run while you can

Parceled out.

To each his own. Icheon, South Korea. Winter 2011.

There, on the doorstep, the parcel appeared. To no avail, the courier had attempted delivery the previous day. No matter, Julius fiendishly snatched his property, stealthily locking the door behind him. As he opened the box, a tumultuous silence flooded his spacious one-room apartment.
Books and letters spilled out among the confetti packaging. Thin air, he was gasping, grasping at straws. Julius had never been much for opening letters; he clumsily tore off a corner and slide his index finger along the adhesive, sloppily ripping through the seal.
Already while reading, Julius considered the proper means of showing his awful gratitude. He felt utterly unable.

Weeks passed. He hoped the sender understood: ‘thank you’ was too trite; like at birth, lacking language, his means of expression were bare, limited to wails or a stare. His concerns, despite being absentmindedly entrenched in survival, seemed again only interested in understanding, understanding his world and, more minimally, himself.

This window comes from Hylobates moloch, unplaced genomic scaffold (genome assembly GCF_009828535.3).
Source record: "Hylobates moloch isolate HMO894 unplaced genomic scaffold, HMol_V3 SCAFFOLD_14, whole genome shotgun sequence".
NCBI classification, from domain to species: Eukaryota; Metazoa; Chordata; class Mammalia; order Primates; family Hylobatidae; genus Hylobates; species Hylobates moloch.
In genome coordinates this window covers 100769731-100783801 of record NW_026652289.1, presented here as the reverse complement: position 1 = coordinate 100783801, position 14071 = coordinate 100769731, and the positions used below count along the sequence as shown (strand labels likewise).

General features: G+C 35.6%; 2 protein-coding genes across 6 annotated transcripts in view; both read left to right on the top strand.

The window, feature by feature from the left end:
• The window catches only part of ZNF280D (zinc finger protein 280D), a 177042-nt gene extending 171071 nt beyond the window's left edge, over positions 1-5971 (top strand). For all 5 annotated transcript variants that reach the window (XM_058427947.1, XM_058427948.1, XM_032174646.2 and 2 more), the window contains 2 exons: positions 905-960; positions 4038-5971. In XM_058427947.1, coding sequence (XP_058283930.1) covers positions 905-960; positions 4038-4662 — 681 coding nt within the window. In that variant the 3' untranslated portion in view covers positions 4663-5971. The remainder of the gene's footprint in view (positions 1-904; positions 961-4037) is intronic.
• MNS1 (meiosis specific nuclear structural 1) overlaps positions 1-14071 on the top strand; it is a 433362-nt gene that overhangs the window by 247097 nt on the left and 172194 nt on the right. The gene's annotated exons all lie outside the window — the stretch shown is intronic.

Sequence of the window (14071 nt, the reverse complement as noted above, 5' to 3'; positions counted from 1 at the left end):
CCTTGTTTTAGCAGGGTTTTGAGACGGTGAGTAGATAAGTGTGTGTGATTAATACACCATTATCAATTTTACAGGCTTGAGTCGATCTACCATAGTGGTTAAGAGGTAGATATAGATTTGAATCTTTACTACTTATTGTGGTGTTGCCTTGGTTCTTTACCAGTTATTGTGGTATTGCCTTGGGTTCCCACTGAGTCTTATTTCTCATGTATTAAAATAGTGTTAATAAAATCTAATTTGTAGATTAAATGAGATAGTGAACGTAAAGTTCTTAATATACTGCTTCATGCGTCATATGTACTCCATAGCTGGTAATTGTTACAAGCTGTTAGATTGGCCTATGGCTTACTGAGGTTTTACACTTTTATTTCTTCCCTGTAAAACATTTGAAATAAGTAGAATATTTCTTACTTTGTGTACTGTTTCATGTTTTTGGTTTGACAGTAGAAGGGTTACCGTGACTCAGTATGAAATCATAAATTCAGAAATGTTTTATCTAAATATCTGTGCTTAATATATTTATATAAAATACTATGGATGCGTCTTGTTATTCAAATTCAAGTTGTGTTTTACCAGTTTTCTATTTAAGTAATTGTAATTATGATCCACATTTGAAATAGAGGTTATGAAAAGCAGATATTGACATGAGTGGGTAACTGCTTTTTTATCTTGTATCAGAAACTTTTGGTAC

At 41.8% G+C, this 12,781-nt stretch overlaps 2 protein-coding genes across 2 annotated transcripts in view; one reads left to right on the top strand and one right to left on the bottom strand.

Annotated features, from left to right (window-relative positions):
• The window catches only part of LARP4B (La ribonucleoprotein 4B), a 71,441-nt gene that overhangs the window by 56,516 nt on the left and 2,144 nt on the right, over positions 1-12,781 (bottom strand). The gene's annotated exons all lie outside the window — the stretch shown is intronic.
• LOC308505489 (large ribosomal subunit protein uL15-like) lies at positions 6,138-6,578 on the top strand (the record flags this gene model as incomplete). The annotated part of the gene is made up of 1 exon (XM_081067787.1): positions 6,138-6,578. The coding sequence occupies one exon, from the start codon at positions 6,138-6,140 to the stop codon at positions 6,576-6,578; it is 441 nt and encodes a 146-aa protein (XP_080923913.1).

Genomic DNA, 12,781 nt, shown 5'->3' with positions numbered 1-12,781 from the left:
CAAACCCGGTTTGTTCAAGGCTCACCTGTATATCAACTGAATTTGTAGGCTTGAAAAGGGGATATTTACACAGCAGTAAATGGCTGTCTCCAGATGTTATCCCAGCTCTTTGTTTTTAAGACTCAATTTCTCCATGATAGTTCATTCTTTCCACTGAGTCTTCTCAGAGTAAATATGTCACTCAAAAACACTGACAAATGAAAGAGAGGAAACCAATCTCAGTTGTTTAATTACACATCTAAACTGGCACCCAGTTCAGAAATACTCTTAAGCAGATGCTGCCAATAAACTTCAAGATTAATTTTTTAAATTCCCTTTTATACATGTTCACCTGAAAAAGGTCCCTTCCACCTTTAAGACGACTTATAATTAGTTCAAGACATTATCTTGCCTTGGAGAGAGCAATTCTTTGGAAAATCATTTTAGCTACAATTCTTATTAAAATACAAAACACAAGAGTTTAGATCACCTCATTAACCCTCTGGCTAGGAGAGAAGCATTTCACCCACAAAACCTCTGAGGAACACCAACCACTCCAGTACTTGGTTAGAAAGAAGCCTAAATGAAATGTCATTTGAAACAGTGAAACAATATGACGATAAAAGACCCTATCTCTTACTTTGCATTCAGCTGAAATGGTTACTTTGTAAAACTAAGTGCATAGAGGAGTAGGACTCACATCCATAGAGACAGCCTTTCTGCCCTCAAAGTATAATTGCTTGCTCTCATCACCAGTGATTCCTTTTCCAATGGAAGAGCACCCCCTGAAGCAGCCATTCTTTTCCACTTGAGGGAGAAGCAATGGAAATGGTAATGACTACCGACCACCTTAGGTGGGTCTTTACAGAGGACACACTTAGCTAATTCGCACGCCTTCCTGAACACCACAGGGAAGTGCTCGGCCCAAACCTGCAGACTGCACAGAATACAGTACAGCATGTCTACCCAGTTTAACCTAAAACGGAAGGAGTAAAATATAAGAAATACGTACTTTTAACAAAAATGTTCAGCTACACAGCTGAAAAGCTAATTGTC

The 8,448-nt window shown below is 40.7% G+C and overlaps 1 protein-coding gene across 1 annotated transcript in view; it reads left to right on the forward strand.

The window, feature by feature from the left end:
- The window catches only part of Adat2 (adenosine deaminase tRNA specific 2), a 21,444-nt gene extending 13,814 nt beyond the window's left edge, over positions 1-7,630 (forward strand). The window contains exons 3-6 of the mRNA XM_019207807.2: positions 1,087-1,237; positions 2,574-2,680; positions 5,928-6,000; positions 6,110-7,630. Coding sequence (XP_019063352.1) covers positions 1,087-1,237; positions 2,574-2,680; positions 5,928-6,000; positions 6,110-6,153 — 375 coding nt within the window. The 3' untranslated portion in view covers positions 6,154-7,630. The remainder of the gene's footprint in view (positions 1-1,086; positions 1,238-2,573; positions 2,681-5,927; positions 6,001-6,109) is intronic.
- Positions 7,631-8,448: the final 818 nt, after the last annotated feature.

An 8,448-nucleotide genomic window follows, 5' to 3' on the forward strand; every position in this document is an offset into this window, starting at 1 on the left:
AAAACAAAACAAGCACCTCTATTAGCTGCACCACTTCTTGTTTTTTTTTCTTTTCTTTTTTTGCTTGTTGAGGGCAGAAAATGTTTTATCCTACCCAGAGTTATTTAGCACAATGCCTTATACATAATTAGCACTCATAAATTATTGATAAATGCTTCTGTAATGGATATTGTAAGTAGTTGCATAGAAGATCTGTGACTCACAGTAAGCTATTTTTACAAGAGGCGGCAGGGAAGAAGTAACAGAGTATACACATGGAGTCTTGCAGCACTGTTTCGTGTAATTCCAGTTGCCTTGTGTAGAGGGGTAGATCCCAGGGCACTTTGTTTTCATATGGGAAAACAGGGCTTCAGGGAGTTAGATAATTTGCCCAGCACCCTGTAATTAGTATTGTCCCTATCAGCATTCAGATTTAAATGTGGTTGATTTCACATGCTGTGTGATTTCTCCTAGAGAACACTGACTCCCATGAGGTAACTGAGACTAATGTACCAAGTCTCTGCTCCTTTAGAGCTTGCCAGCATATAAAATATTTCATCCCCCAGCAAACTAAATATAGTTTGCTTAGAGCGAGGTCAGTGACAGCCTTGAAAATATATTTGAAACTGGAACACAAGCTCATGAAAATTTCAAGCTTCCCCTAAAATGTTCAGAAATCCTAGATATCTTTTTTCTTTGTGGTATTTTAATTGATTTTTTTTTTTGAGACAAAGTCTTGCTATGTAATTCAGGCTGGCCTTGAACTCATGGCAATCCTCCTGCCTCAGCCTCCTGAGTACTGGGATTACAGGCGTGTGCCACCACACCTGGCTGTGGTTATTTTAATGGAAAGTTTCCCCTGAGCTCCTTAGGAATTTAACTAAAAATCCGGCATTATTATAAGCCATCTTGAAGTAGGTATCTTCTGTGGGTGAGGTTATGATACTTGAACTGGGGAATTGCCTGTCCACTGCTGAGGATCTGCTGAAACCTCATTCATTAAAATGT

He had slowly forgotten what it was to look in the mirror.

He examined the earliest pages of a $1.25 thrift edition Rilke correspondence collection that had traveled overseas. Himself, the seemingly ungrateful recipient.
“You are looking outward, and that above all you should not do now. There is only one single way. Go into yourself. Search for the reason that bids you write; find out whether it is spreading out its roots in the deepest places of your heart, acknowledge to yourself whether you would have to die if it were denied you to write.”
Julius shifted his gaze from the page to his hands. The letter opener, index finger looked a little raw. Impossible. A double take. Perhaps my crude method of skinning letters is unhealthy, he thought. He wondered how the boy writing Rilke opened his correspondence. Hastily, he assured himself, without any concern for his fingers.
Inward, inward. His innards ached; life felt like a series of severances to him. Julius briefly yearned to meet himself in five years. He reconsidered. Five years wasn’t long enough; he would surely be disappointed. Ten years then, he consented. Okay, fifteen.

Trespassing the test of time. Madison, WI. Fall 2009.

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